“The offstage stuff plays a part in what happens onstage because if you’re not vibing with a guy offstage, it’s going to be kind of hard to communicate with him onstage,” Keith Frazier said. “You don’t have to be best buddies or stuff like that, but you have to be able to have a working relationship. … When we’re not working, we still talk about other things that we can actually bring to our music. So I think that plays a part, especially when you’re trying to improvise, because most of our music is not written, so you’re just kind of going off the guy playing next to you. If you know him in a personal way, you can kind of feel what he’s thinking or how he’s feeling about a particular tune. That helps a lot.”

Mutual respect and admiration also go a long way on the road.

“You don’t want to have an adversarial relationship with someone that you’re going to be touring with two or three weeks or months at a time,” Keith Frazier said. “That makes a very uncomfortable situation.”

Improvising on standards and popular Rebirth songs such as “Do Watcha Wanna” and “I Feel Like Funkin’ It Up” onstage ensures that no two shows are exactly the same.

“We’ll play something, and come next week, it’s, ‘Hey, man. Do you remember that song?’ ‘No; I forgot it,’” Keith Frazier said. “So what we’ve been doing lately is trying to record all the sets, but sometimes, still, if you hear it played back, you don’t remember what gave you that feeling to play what you played. So you can lose quite a bit. … We never really try to recreate them. If we go back into something and we try to replay it, we manage to create something new instead of what we did on the stage.”

But losses can lead to innovation. One time before a gig, Keith Frazier lost the metal coat-hanger hoop brass band percussionists often use to hit their cymbals, so he replaced it with a screwdriver and never went back.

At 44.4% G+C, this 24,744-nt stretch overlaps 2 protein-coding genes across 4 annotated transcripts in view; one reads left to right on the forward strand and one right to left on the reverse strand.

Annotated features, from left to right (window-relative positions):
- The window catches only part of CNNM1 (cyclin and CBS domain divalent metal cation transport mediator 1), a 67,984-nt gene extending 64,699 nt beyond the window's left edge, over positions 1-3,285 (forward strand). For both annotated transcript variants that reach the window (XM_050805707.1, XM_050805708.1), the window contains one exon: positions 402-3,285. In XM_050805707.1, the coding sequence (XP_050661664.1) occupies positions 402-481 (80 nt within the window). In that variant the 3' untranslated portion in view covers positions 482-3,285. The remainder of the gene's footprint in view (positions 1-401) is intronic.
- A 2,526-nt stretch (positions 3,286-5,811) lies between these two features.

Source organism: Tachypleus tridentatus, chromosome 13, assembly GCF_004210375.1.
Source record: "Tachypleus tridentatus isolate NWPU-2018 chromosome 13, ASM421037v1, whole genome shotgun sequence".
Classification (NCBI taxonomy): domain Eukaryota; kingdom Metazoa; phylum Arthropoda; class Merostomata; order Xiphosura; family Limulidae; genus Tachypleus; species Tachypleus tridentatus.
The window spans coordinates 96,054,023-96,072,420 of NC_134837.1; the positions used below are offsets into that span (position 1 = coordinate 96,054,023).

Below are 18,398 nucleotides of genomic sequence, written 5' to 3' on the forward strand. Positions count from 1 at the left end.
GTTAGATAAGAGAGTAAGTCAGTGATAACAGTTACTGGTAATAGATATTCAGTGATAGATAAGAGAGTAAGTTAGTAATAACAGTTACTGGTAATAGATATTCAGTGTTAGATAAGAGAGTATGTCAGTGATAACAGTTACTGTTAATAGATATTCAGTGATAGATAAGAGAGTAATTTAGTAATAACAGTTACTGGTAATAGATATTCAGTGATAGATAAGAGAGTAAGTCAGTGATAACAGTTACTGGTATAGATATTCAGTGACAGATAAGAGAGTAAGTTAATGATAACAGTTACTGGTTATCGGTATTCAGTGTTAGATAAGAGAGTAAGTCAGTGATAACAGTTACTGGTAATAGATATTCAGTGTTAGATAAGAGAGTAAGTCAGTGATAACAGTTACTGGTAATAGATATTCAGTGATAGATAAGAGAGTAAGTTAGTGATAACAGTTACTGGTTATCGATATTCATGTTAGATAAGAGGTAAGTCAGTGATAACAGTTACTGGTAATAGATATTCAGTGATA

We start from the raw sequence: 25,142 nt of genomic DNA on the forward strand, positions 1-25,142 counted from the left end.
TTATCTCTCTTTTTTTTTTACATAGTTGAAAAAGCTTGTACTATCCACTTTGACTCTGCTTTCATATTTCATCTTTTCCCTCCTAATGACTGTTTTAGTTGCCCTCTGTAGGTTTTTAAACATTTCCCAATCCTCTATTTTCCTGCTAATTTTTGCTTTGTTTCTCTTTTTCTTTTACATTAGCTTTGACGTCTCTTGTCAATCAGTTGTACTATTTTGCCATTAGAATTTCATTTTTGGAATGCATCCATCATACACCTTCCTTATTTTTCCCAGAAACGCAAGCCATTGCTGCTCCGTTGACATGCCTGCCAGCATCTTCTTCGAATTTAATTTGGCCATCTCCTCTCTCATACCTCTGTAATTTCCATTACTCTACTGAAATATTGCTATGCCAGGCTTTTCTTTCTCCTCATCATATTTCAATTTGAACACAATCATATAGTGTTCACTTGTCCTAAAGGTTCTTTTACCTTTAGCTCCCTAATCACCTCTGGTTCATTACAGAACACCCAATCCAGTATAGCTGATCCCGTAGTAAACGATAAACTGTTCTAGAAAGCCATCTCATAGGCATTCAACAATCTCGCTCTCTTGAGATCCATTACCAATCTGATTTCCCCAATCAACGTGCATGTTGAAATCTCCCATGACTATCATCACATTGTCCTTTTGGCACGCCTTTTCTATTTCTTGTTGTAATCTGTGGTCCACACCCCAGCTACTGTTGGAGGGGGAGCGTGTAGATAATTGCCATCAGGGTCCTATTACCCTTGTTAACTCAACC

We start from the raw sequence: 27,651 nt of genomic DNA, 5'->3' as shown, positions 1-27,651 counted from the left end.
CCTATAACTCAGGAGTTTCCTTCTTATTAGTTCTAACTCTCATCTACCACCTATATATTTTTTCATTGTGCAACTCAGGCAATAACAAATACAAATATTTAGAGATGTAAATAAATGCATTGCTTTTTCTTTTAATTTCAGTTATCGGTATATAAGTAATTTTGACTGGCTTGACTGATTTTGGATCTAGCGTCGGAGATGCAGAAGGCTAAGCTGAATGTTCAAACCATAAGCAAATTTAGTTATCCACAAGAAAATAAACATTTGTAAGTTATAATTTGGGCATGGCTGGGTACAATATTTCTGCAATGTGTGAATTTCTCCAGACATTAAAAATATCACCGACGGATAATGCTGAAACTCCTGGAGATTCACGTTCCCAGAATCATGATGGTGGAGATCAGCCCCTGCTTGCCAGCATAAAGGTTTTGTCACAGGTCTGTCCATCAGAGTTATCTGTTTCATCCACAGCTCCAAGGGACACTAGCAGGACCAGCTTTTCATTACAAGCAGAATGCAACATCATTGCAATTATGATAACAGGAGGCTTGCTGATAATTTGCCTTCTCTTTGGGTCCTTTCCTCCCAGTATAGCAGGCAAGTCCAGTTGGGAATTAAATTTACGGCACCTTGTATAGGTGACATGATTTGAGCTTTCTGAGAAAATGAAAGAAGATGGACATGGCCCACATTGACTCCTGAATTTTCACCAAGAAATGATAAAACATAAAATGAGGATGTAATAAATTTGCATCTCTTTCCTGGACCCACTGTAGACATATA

“I tried the flathead screwdriver on the cymbal, and I liked the sound that it made, a very distinct metal-on-metal that will cut through anything,” Keith Frazier said. “You don’t really have to mic it because metal will cut through anything.”

Other drummers have since adopted the method. Keith Frazier said just about any screwdriver will do as long as it is a flathead and not a Phillips.

“The materials they’re making the cymbals out of now are not as sturdy as they used to be,” Keith Frazier said, “so you want something flat that’s not going to tear your cymbal up too much.”

Though Keith Frazier now lives in Texas and returns to New Orleans to play with the band or just joins them on tour, he said the old feeling comes back when the music starts.

“If the band was brand-new, that would be something different, but our band’s been around for such a long period of time and I’ve been playing in the band since day one,” Keith Frazier said. “So it’s kind of like, they say, riding a bike. Once you learn you, you always know how to do it when you jump back on it.”

People unfamiliar with Rebirth’s style of music also seem to know what to do when the band begins to play.

“We know people are excited to see it if they don’t get a chance to see it or hear it a lot,” Keith Frazier said. “It’s something different for them, so they’re all in.”

He only offered one piece of advice for anyone who has never heard New Orleans jazz.

“Be prepared to dance,” he said. “That’s what we do. We play dance music.”

Tickets are $17-$27. Visit towertheatreokc.com